“The challenge we face is supporting private sector developers to build the range and quality of houses that residents would like. I believe that our housing and planning policies will complement this.”

Essentially this expresses a reliance on ‘the market’. Yet people only have choice if they can afford to take out a mortgage. The reality of today’s housing situation is that less and less people have a choice. If they don’t have sufficient income to take on a mortgage then they will either have to carry on living with their family, as many more young people are doing, or move into the private rental market where rents are much higher than Council rents and there is little security of tenure. Private developers are not interested in building homes according to need but to maximise their profits. Residents may ‘like’ a house but it doesn’t mean they are in a position to buy one. Housing is not like the commodity market for beans where you can easily chose which brand you prefer. Moreover, given the inflated price of houses it can readily become an albatross around your neck when circumstances intervene, such as the loss of a job or illness.

As with much of the rest of the country in Swindon there has been a decline in home ownership, a decline in the numbers of people with mortgages, and the subsequent huge increase in private rented accommodation where private landlords can take advantage of the housing shortage to push up rents. And, as we know, this has driven up the HB bill in the private rented sector.

Emma says

“Your comment about the loss of homes is incorrect. Exactly the same number of people will be in homes after right to buy as there were before.”

This is disingenuous. Clearly if they are being sold off they are not being demolished. The point, of course, is that the Council and Housing Associations will lose homes under their ownership, which means that there will be less homes available for people on the Council’s housing waiting list. This will make the “affordable homes” housing gap even worse. If the Conservative Group is in favour of giving away some of our Council homes to subsidise the sell-off of HA homes then it surely should explain why.

Blind faith in ‘the market’ when all the evidence shows that it cannot resolve the housing crisis is a recipe for increasing the shortage of genuinely affordable homes. Only those with the necessary resources can really have housing choice. If house building remains dominated by commodity production then as with any other commodity, those who can afford it can buy, those who can’t will have to go without. Rob Buckland has admitted that there is ‘an acute social housing shortage’. The extension of RTB and the enforced sale of ‘high value’ Council homes will increase this shortage.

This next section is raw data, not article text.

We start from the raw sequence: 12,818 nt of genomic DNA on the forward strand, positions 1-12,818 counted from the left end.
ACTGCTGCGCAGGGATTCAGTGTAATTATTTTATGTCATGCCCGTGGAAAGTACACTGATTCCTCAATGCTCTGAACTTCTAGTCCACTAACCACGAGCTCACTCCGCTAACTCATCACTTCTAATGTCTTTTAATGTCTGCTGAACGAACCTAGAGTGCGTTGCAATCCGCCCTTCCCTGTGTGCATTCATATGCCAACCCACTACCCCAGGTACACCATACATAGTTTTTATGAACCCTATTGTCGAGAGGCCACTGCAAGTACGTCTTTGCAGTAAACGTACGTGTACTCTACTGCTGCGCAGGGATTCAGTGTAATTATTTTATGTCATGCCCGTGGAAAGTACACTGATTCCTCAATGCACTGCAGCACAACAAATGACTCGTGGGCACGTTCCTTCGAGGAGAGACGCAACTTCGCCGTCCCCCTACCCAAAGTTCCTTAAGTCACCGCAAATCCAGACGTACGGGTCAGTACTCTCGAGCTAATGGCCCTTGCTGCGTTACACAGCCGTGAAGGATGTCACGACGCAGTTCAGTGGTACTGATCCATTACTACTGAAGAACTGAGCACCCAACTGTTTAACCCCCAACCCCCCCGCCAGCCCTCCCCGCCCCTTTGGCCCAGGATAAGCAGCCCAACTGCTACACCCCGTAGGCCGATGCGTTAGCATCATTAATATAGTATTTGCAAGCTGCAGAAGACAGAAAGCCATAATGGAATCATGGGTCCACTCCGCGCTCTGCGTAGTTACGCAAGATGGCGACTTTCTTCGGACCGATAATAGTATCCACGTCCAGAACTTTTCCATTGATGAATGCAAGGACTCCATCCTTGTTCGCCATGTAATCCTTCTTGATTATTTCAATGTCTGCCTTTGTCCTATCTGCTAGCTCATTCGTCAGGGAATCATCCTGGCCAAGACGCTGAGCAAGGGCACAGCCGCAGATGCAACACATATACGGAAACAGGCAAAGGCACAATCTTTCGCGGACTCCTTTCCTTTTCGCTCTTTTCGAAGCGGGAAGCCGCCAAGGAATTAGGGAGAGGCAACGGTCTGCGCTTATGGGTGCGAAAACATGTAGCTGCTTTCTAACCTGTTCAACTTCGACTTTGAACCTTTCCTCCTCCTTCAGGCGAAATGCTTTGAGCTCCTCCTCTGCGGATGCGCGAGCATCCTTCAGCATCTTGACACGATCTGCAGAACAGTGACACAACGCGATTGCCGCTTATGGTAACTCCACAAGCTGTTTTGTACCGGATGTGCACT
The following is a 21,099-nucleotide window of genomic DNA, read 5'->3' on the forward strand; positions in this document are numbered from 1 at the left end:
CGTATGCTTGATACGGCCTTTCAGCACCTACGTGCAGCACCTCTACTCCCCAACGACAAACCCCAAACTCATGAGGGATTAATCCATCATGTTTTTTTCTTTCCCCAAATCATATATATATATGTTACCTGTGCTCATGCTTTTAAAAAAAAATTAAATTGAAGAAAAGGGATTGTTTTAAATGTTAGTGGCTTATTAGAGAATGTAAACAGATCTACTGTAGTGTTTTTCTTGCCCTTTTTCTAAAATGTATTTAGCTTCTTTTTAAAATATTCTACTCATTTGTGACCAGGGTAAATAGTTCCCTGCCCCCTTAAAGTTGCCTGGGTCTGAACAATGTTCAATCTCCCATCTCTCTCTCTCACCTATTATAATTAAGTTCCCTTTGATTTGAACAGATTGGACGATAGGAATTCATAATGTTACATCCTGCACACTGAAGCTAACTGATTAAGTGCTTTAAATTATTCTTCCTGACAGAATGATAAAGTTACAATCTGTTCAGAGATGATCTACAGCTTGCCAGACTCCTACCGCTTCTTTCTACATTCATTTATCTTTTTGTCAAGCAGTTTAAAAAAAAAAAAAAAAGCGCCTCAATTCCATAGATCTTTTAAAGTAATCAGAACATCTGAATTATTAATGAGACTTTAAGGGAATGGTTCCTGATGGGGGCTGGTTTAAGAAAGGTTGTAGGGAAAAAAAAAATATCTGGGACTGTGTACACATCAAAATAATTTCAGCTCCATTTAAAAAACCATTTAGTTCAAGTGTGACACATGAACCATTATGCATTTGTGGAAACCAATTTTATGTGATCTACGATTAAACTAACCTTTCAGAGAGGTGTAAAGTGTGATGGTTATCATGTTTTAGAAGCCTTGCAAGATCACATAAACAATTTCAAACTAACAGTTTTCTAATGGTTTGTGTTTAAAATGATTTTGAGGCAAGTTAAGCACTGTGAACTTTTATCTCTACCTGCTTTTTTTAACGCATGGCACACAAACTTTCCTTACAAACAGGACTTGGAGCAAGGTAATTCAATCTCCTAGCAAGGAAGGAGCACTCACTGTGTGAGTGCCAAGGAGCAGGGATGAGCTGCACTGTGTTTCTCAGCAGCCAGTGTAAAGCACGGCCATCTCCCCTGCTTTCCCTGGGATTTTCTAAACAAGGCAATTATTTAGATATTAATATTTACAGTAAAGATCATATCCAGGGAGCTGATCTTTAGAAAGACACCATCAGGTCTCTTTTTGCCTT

Martin Wicks

Secretary, Swindon Tenants Campaign Group

June 26th 2015


Emma Faramarzi letter to Swindon Tenants Campaign Group

Dear Martin,

Thank you for your emailed letter of 3rd June concerning the Government’s proposals to allow Housing Association Tenants to own their own homes.  I am replying on behalf of the Administration Group, a Group that increased its majority at the local elections and came within a handful of votes of securing a Conservative Councillor in Park South for only the second time since 1973.

This policy was part of the Conservative Party Manifesto and both of Swindon’s Conservative MPs were returned with increased majorities.  A key component of the Party’s belief is that individuals and families know what is best for themselves and the state, whether it is the form of Whitehall, the Council or non-government agencies, do not.  Therefore, I am confident that this policy has received the necessary endorsement by the British electorate.

Your comment about the loss of homes is incorrect.  Exactly the same number of people will be in homes after right to buy as there were before.  The challenge we face is supporting private sector developers to build the range and quality of houses that residents would like.  I believe that our housing and planning policies will complement this.

I do not accept your assumption that government control of housing is a solution to anything.  This Council will continue to support a diverse range of homes that give people real choice, as we set out in the Housing Strategy that I took to Cabinet last year.

Therefore, the Conservative Administration will be supporting the Conservative Government.

Yours sincerely,

Councillor Emma Faramarzi

Cabinet Member for Housing and Public Safety

For and on behalf of the Conservative Group

[1]   https://keepourcouncilhomes.wordpress.com/2015/06/02/1021/